If Lackey misses any significant time due to surgery on a pre-existing elbow injury during the first five years of the contract, the Red Sox gain a club option for the 2015 season in which Lackey would have to pitch for the major league minimum salary.

5. George Brett becomes a landlord

The contract extension George Brett signed with the Kansas City Royals in 1984 must have been one of the stranger deals in MLB history. The club agreed to give Brett the bat he used in the infamous 1983 "Pine Tar Game" as part of the pact, but that wasn't the only odd perk. The contract also gave him part ownership of an apartment complex in Memphis.

At the time, Avron Fogelman co-owned the Royals. Fogelman had made his fortune as a lawyer and real estate baron in Memphis, so when the team needed a little extra incentive to get Brett to sign, they offered the third baseman a piece of one of Fogelman's developments.

Brett's agent/brother Bobby negotiated the deal; he referred to the 1,100-apartment complex as "a nice little kicker." Brett received a guaranteed cash flow of $1 million from the development and retained the right to sell his 10 percent stake to the Royals for $2 million.

Fogelman's Royals used the trick a couple more times when they signed reliever Dan Quisenberry and outfielder Willie Wilson to similar deals that gave them stakes in the 700-apartment Stewart's Ferry development in Nashville. (Quiz got 24.5 percent of the development, while Wilson got 9.5 percent.)

Fogelman later told the New York Times that he might have given up too much in the hastily negotiated deals.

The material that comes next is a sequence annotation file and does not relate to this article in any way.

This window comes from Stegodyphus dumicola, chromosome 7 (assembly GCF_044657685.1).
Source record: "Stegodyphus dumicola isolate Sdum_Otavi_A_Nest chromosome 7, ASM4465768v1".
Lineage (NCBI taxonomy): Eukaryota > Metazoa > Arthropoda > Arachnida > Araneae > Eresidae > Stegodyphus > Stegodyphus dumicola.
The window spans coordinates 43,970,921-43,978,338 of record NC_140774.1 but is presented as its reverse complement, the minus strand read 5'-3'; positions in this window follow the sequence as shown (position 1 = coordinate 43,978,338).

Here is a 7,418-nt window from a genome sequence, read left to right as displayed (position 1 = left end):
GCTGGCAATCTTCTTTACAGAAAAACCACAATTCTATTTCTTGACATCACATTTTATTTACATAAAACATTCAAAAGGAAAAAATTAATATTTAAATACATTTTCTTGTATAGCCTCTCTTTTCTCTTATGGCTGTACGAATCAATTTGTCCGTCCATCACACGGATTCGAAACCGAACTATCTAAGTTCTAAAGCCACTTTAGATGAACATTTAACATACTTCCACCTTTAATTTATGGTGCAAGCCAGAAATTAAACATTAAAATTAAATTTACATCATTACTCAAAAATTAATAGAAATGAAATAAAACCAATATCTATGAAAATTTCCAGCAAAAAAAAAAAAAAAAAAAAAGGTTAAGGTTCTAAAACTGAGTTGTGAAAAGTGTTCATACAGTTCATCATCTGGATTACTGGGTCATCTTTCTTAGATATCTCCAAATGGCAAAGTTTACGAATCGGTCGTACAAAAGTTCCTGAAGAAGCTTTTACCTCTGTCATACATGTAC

6. Barry Bonds gets a legal deal

All player contracts are full of legal jargon, but Barry Bonds' 2007 deal with the San Francisco Giants contained a different kind of legalese.

In the wake of Bonds' ongoing problems with the law, the club negotiated a deal that would allow the Giants to release Bonds or convert his contract to a non-guaranteed deal if he came under indictment for a crime.

Moreover, the club contractually severed its relationship with Bonds' personal trainers and wrote in the deal that said trainers were no longer allowed in team facilities.

7. Roy Oswalt's big toy

Before pitcher Roy Oswalt made a start in the 2005 National League Championship Series, Astros owner Drayton McLane promised to make the ace's dreams come true if he won, specifically his life goal of bulldozer ownership.

After Oswalt dominated the Cardinals to send Houston to its first World Series, McLane came through with a Caterpillar D6N XL.

Since Major League Baseball requires high-dollar gifts be disclosed, Oswalt signed an addendum to his contract, a "bulldozer clause," authorizing the club to give him his new toy.

8. Daisuke Matsuzaka's lucky number

Dice-K's deal with the Red Sox includes a plethora of strange or excessive clauses including housing allowances and a personal masseuse, but the oddest is that he's contractually guaranteed the jersey number 18.